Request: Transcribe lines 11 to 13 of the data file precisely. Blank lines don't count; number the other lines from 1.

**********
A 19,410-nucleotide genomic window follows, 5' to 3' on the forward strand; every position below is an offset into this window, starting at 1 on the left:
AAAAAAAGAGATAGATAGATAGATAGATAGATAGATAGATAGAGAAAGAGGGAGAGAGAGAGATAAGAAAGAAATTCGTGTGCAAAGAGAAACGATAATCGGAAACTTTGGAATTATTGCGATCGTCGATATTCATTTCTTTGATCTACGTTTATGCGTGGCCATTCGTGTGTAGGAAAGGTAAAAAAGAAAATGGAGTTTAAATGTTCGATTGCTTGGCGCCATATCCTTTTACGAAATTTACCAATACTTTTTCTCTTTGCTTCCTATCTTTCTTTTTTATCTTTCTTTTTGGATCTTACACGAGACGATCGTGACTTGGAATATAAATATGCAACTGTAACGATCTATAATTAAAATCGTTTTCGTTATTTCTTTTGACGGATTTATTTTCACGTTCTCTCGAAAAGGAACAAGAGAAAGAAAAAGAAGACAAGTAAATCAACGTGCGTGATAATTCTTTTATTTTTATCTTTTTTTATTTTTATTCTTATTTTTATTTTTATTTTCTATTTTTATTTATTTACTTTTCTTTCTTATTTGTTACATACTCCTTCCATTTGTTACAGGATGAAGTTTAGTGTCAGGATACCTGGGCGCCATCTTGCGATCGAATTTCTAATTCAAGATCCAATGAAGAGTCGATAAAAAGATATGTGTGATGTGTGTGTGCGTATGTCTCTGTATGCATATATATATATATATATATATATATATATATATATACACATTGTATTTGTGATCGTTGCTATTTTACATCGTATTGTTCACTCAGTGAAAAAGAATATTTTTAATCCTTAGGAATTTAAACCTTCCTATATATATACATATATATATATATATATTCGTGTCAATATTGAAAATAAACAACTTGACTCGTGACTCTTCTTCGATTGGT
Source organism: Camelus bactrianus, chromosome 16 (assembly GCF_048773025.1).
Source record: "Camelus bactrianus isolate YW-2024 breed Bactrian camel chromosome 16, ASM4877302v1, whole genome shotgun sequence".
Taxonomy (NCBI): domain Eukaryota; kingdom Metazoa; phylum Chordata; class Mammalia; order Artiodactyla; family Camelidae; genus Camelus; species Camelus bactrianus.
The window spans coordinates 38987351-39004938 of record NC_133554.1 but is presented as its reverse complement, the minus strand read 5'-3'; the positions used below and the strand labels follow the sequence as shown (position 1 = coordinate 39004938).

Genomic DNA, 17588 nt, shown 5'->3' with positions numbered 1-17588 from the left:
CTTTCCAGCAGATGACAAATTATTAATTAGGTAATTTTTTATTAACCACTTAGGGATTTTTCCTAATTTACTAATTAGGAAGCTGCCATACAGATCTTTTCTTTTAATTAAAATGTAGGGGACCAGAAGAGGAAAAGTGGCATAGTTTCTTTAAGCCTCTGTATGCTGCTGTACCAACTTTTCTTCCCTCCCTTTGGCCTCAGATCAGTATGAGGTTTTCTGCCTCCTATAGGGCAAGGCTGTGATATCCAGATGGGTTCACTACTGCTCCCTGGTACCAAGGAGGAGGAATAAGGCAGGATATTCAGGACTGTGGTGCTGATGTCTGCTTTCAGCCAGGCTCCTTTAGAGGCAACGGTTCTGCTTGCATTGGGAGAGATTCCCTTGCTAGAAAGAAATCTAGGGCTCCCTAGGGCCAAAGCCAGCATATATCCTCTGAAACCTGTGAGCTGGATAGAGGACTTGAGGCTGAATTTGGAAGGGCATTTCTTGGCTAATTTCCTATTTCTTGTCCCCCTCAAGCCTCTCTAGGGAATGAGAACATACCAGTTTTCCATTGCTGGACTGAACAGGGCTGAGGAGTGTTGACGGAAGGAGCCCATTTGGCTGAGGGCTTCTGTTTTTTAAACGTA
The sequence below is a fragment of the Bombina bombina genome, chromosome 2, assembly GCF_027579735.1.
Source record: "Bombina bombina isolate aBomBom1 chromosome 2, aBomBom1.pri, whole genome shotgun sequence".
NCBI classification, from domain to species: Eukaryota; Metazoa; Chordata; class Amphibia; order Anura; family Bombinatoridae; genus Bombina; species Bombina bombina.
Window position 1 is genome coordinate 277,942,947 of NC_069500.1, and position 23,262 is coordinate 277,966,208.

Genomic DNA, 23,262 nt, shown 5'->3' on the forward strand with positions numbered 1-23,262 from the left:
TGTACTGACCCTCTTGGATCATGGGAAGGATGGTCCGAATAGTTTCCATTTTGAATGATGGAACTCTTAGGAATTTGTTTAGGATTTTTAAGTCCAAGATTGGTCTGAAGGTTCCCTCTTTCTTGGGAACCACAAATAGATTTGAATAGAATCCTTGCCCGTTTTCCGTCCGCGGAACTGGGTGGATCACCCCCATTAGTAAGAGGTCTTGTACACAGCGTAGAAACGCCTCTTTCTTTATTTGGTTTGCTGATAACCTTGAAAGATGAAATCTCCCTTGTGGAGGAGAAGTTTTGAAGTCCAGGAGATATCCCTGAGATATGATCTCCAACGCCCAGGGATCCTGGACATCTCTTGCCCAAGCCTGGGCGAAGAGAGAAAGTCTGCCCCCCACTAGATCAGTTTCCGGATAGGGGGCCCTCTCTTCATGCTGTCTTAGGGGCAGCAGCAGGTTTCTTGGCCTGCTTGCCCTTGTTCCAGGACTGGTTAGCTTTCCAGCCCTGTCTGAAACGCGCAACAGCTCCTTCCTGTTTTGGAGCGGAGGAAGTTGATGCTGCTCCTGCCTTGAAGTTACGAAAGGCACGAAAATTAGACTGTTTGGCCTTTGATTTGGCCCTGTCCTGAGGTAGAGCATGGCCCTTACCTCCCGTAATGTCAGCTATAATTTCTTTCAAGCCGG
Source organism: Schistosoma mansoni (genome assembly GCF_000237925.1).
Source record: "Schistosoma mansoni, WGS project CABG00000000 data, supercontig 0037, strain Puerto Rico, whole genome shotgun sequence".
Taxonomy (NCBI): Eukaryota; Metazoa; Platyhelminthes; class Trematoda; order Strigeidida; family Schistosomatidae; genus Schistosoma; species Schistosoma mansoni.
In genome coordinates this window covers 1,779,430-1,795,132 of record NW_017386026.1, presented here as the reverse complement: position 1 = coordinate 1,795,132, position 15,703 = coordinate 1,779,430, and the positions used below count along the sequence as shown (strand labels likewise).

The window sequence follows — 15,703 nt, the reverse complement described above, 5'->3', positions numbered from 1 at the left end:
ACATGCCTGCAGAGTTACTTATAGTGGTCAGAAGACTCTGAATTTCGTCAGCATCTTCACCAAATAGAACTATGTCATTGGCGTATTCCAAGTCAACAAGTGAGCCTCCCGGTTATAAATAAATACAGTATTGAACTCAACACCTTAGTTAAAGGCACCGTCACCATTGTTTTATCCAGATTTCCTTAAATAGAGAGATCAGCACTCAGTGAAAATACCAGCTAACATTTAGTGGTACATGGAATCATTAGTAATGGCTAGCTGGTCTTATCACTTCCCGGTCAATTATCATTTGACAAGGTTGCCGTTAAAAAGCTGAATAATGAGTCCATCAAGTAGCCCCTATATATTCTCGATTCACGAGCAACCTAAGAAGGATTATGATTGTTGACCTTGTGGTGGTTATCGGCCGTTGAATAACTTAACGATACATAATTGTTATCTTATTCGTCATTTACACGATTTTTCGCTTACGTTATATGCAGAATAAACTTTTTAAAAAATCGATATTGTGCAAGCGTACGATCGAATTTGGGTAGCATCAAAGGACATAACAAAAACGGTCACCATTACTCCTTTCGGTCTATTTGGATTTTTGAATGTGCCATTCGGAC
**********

NCBI classification, from domain to species: Eukaryota; Metazoa; Chordata; class Amphibia; order Anura; family Bombinatoridae; genus Bombina; species Bombina bombina.
Window position 1 is genome coordinate 277,942,947 of NC_069500.1, and position 23,262 is coordinate 277,966,208.

Genomic DNA, 23,262 nt, shown 5'->3' on the forward strand with positions numbered 1-23,262 from the left: